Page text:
Why a New York Times Journalist Is Stunningly Sweet on Iran in the Paper’s Food Section
Some of the most egregious treatment of Israel and Jews in the New York Times comes not in the foreign news section or even on the editorial page, but in more traditionally innocuous “soft” sections, such as arts (a point we’ve made before).
The latest example comes in the Times food section, which carries a dispatch from Yazd, Iran. It begins:
This desert provincial capital in central Iran is known for its honesty, generosity, high clay walls, fine woven silk textiles, a pre-Islamic Zoroastrian fire temple and soaring wind towers that naturally cool rooms below.
Touting Yazd’s “honesty,” “Generosity” and “sweets,” the article studiously neglects any mention of the other, more sinister things the city is known for. These include: a uranium mine and a steel factory reportedly linked to Iran’s illicit nuclear weapons program, the one whose purpose is to annihilate Israel; and there is a government so bloodthirsty that human rights reports indicate six prisoners were executed there in the course of a single month. (Those fortunate enough to avoid execution languish in Yazd’s prison, where, according to another human rights report, nine political prisoners undertook a six-day hunger strike.)
A release by Human Rights Watch spoke of Iranian government officials using the Yazd prison to beat, insult, pressure and persecute innocent members of Iran’s Baha’i religious minority.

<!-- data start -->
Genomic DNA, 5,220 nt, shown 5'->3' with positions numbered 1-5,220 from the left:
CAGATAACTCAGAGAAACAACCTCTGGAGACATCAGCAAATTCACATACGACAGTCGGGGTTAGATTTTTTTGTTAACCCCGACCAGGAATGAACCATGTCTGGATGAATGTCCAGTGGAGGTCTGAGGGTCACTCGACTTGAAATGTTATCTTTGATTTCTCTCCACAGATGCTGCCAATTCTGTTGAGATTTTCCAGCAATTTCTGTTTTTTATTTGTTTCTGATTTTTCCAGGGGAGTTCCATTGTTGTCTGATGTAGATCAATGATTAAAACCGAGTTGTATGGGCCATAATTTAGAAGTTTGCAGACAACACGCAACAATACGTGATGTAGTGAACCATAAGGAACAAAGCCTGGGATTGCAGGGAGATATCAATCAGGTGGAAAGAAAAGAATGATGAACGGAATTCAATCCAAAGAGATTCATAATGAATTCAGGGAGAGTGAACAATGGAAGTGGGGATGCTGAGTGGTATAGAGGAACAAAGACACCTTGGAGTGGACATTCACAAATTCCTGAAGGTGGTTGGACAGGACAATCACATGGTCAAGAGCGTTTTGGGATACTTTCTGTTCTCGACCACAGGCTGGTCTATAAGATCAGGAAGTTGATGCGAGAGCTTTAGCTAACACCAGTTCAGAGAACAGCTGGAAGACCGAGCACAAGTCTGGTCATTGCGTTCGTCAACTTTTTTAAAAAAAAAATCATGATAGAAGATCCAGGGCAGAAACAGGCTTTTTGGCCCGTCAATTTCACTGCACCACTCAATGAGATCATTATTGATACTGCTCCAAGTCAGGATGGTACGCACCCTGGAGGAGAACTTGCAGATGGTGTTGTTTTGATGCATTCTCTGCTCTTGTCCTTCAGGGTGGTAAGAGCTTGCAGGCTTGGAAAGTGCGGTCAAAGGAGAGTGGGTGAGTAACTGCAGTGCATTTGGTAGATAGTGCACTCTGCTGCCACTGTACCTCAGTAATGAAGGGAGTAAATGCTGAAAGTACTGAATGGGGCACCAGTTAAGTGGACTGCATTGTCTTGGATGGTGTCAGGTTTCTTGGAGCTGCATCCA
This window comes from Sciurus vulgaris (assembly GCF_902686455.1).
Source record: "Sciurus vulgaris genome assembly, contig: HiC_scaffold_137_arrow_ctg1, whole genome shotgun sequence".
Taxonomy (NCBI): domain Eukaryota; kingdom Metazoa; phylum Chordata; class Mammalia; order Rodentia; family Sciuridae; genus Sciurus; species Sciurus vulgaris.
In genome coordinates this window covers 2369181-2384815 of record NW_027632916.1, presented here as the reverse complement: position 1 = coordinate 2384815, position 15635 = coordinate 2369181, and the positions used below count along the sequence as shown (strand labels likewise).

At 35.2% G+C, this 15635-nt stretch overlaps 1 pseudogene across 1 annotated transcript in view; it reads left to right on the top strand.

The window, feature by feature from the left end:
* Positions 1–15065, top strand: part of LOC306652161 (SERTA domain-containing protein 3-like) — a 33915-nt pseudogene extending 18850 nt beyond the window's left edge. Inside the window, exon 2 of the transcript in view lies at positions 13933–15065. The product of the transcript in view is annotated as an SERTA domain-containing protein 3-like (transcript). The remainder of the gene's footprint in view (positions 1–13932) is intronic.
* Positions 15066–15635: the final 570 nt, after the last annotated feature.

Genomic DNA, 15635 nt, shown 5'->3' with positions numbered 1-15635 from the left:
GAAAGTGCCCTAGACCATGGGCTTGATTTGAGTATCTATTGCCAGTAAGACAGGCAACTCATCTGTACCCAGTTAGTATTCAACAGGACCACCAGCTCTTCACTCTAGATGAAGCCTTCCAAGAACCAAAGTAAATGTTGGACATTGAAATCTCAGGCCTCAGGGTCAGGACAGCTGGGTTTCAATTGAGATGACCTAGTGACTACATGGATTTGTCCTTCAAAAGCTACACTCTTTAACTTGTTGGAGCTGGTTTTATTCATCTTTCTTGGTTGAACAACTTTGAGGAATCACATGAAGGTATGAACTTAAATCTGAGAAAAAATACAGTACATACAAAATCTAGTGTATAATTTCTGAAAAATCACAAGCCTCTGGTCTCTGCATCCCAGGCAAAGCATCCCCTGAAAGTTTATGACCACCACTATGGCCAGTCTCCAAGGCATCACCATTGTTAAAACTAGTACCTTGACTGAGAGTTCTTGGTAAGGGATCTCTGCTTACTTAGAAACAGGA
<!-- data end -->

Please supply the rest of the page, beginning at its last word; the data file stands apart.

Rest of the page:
Why would the Times possibly want to whitewash Iran’s record of hostility to global norms of peace and human rights?
Generally, I try to avoid speculating about motives. But anyone tempted to do so can take a clue from the reference by the article’s author, Elaine Sciolino, to “a group of American tourists with whom I was traveling.”
Hmm. Why would a Times journalist be traveling around with a group of tourists? Because the Times is attempting to rescue its stagnant news and advertising business partly by turning into a travel agency that, for $6,995, sells adventurous — or gullible — readers the privilege of touring Iran with Ms. Sciolino in tow.
If Iran is portrayed, accurately, as a brutal, hostile, terror-supporting, Holocaust-denying dictatorship, American tourists with thousands of dollars to spend on a vacation may decide to go somewhere else.
But if Iran is portrayed, inaccurately, by a Times journalist-tour guide as an Epicurean utopia, known for its honesty, generosity and “sweets” — the subject of the food section article — it will be good for the travel business.
I don’t begrudge the Times trying to improve its shareholder returns by starting a luxury travel business. But as someone who pays to receive the newspaper, I’d much prefer that the promotional material for the tours be confined to clearly marked advertisements, rather than spilling over into the news columns — even those in the food section.
More of Ira Stoll’s media critique, a regular Algemeiner feature, can be found here.